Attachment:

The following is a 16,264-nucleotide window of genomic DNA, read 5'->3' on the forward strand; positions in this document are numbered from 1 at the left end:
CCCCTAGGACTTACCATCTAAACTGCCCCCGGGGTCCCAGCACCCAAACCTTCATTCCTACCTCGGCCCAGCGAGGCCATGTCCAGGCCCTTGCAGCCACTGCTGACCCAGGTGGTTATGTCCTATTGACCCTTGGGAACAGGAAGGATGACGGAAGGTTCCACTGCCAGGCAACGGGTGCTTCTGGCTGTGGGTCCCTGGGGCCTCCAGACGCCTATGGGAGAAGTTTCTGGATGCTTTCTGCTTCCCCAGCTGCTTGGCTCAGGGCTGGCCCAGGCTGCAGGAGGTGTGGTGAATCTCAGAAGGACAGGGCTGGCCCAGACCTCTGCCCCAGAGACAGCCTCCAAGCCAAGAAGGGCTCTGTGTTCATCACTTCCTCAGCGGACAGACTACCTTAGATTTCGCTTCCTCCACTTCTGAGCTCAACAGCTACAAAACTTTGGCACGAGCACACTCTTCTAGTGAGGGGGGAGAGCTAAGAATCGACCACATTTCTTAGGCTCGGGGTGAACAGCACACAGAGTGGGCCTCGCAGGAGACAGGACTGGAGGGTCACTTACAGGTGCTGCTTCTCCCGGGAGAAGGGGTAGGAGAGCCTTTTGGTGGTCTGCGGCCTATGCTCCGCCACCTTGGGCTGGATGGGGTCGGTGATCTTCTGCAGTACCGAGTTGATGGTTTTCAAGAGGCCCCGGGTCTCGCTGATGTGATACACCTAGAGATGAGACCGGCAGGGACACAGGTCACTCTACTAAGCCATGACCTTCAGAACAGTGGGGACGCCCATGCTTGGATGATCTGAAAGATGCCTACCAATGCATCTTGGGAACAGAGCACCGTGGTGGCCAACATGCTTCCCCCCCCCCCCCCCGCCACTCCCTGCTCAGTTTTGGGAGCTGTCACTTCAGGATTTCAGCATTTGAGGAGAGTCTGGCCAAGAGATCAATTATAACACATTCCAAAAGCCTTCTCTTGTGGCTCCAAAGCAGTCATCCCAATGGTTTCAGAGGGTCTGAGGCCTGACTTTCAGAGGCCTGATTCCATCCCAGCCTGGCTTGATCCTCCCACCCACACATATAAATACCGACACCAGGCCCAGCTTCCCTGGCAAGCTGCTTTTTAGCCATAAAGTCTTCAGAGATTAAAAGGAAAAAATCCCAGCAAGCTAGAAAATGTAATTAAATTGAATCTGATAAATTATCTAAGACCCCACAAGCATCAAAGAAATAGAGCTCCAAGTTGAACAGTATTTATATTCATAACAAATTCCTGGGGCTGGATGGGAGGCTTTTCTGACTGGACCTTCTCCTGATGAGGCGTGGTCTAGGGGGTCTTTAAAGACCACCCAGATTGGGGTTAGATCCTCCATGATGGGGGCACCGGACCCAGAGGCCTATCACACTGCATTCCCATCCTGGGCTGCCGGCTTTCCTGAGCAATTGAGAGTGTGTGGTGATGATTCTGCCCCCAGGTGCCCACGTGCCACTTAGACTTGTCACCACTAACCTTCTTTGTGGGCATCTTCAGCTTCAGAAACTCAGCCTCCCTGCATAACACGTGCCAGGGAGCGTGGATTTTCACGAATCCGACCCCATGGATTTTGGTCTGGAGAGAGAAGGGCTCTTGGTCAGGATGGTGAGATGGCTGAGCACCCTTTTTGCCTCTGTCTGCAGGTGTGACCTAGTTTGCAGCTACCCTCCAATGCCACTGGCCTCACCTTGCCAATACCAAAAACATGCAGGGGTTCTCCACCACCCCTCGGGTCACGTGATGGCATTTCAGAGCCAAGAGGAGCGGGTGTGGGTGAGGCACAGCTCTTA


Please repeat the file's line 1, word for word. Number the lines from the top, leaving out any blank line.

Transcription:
The following is a 16,264-nucleotide window of genomic DNA, read 5'->3' on the forward strand; positions in this document are numbered from 1 at the left end: